NOAA unveils ambitious five-year plan to save Puget Sound’s struggling orcas
The National Oceanic and Atmospheric Administration (NOAA) unveiled new “action plans” on Thursday to ensure the recovery of five endangered species, including Southern Resident orcas.
The Puget Sound region’s orcas first appeared on the endangered list in 2005, brought on by a 20% drop in its population dating back to the 1990s. Due to the species’ “relatively high mortality and low reproduction [rates]” the vulnerable population of local orcas has continued to dwindle until recently, when three new calves were born over the last year.
Despite that, NOAA notes that it has “not yet seen the trajectory of the population change,” while “challenges remain” for the survival of the new calves. One of the primary reasons for that continues to revolve around a lack of prey, given that the orcas’ primary food source — Chinook salmon — is endangered as well.
Other factors have played into the struggles of Southern Resident killer whales as well, with concerns over the impact of loud vessels that inhibit the ability of orcas to find and capture prey, and contaminants in water from wastewater treatment plans, pesticides, and sewer outfalls.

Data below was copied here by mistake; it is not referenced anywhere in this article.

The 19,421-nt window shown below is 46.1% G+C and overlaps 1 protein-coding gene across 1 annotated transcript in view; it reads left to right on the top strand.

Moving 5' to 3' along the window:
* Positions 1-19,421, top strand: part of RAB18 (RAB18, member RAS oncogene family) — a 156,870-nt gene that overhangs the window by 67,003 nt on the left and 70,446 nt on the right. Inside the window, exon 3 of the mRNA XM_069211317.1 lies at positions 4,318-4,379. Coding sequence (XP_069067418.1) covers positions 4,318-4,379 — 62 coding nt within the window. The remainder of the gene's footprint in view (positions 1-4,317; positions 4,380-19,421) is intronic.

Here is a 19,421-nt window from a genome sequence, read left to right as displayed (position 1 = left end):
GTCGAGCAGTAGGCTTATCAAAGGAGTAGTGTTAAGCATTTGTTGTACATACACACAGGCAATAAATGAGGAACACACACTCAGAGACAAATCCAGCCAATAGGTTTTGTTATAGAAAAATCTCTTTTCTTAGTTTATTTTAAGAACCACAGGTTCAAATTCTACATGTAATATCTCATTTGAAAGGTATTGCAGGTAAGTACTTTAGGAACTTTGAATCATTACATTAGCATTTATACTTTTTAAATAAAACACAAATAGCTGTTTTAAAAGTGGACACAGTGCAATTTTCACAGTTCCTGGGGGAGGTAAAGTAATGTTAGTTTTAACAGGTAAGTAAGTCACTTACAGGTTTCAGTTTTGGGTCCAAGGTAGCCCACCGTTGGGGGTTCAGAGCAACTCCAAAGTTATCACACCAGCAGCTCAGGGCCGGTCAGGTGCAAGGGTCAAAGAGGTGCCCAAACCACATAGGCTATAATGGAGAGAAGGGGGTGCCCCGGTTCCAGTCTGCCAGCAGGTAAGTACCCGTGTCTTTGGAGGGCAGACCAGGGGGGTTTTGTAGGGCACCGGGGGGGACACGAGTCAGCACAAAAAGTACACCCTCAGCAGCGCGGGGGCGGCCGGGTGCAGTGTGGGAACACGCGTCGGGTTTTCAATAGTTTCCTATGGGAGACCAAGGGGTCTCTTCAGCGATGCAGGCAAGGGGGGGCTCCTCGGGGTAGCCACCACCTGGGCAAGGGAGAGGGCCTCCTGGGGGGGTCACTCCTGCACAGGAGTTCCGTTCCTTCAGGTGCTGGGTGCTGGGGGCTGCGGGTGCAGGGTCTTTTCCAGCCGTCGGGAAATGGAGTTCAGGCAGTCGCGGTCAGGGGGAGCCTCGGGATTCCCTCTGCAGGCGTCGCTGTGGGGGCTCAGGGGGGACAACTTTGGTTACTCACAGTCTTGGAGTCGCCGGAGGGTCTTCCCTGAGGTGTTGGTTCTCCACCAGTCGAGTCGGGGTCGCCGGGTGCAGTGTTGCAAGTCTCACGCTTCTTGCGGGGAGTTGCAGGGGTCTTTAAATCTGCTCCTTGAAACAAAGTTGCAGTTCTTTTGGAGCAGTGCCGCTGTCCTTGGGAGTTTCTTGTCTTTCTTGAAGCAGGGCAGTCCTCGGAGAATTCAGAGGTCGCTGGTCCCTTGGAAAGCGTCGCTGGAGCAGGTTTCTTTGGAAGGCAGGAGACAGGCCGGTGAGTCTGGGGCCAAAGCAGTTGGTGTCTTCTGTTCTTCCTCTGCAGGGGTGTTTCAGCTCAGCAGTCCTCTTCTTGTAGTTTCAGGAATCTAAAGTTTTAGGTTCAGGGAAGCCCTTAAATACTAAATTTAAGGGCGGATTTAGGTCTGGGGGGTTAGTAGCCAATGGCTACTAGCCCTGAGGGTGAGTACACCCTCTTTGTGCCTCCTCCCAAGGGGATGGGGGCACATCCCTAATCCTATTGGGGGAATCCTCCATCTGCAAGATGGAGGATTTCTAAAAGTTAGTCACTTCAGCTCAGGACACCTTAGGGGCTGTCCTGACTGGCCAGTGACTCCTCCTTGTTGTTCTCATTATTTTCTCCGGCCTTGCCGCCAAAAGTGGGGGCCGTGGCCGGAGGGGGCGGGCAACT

In its action plan, NOAA detailed a five-year timeline to focus on four main factors: protection from “harmful vessel impacts;” conserving the orcas’ critical food sources; gaining a better understanding of the species’ health needs; and raising awareness about “the recovery needs” of orcas through sustained outreach and education efforts.
That will necessitate hundreds of thousands of dollars in funding for an annual census of the population from the Center for Whale Research, analyzing potential contaminants in orca habitats, researching killer whale genome data, spearheading habitat restoration projects for Chinook salmon, and more.
Other species prioritized by the NOAA’s action plans include Chinook salmon originating in the Sacramento River, Coho salmon off the Central California coast, Pacific Leatherback turtles, and white abalone.